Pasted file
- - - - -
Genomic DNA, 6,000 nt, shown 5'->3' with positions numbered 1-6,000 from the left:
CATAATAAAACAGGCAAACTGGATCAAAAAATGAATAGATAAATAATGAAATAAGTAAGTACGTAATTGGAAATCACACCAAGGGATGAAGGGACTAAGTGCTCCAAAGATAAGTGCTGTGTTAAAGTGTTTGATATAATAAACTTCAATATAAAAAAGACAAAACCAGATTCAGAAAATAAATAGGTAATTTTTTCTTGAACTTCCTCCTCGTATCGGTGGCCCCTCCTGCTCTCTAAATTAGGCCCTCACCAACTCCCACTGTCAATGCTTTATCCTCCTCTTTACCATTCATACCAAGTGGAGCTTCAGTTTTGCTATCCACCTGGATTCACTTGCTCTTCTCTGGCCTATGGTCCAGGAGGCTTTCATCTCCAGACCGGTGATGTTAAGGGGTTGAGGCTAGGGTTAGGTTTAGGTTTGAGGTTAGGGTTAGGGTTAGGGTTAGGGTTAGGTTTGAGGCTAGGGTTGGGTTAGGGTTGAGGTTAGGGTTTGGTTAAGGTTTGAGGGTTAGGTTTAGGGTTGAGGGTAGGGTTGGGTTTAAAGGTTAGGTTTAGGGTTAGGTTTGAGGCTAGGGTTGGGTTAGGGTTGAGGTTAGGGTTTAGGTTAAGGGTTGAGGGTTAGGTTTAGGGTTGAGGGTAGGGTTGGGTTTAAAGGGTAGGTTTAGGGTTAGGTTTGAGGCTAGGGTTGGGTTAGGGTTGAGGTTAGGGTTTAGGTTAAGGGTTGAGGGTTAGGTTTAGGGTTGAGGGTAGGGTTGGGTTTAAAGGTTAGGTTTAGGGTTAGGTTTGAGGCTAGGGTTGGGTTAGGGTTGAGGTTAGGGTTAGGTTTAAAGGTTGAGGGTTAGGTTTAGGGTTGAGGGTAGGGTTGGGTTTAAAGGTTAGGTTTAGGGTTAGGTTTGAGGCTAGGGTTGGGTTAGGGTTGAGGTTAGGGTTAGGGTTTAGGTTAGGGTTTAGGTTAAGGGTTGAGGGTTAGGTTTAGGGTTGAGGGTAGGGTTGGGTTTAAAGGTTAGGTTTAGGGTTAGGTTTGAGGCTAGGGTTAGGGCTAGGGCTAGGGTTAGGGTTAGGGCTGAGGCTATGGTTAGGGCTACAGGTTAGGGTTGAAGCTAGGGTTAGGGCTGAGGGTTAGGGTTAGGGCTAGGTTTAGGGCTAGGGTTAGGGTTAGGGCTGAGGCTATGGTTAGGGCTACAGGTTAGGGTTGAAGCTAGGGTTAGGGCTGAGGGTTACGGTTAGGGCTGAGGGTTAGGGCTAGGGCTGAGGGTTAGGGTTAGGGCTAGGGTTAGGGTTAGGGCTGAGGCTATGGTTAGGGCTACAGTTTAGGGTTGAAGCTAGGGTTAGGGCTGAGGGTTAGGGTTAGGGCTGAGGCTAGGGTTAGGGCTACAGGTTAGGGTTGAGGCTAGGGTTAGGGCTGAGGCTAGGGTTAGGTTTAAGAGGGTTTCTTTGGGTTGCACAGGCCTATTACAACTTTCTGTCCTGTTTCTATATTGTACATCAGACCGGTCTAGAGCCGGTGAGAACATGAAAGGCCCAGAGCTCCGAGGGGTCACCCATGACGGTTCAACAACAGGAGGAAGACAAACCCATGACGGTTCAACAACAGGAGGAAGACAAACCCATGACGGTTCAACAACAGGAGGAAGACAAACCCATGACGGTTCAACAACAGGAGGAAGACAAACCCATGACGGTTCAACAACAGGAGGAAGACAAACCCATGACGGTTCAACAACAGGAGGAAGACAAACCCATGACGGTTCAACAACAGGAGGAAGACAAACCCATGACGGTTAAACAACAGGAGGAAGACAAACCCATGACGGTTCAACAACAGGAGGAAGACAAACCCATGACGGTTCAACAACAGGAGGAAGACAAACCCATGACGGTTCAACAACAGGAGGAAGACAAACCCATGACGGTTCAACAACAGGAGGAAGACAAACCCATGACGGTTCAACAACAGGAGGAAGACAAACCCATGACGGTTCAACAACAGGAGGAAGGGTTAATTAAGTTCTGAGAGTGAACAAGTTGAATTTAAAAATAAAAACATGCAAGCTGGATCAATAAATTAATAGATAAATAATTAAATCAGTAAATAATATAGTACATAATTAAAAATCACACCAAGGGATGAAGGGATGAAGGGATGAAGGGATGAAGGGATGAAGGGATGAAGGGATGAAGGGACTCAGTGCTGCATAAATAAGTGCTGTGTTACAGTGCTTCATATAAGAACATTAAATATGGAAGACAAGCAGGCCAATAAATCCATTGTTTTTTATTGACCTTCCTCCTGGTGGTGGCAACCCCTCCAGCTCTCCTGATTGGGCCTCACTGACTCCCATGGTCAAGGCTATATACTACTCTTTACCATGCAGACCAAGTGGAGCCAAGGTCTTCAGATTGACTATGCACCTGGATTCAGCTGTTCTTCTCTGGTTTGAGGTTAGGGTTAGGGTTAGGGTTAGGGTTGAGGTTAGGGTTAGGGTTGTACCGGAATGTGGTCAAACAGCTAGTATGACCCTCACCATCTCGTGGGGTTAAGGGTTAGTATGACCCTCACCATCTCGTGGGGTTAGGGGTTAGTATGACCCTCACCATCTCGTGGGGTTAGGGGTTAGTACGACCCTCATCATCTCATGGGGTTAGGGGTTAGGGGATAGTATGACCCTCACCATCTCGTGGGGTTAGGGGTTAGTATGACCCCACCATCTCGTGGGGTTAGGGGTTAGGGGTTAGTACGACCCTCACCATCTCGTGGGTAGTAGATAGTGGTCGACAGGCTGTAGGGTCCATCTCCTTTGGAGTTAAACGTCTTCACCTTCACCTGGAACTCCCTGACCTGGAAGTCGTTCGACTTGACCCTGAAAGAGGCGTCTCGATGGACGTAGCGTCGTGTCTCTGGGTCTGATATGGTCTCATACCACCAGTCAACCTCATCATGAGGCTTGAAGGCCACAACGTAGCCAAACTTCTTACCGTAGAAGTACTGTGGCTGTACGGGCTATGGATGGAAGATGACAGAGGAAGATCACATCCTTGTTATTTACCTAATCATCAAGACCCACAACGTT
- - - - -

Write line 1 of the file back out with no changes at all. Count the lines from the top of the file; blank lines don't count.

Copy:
Genomic DNA, 6,000 nt, shown 5'->3' with positions numbered 1-6,000 from the left: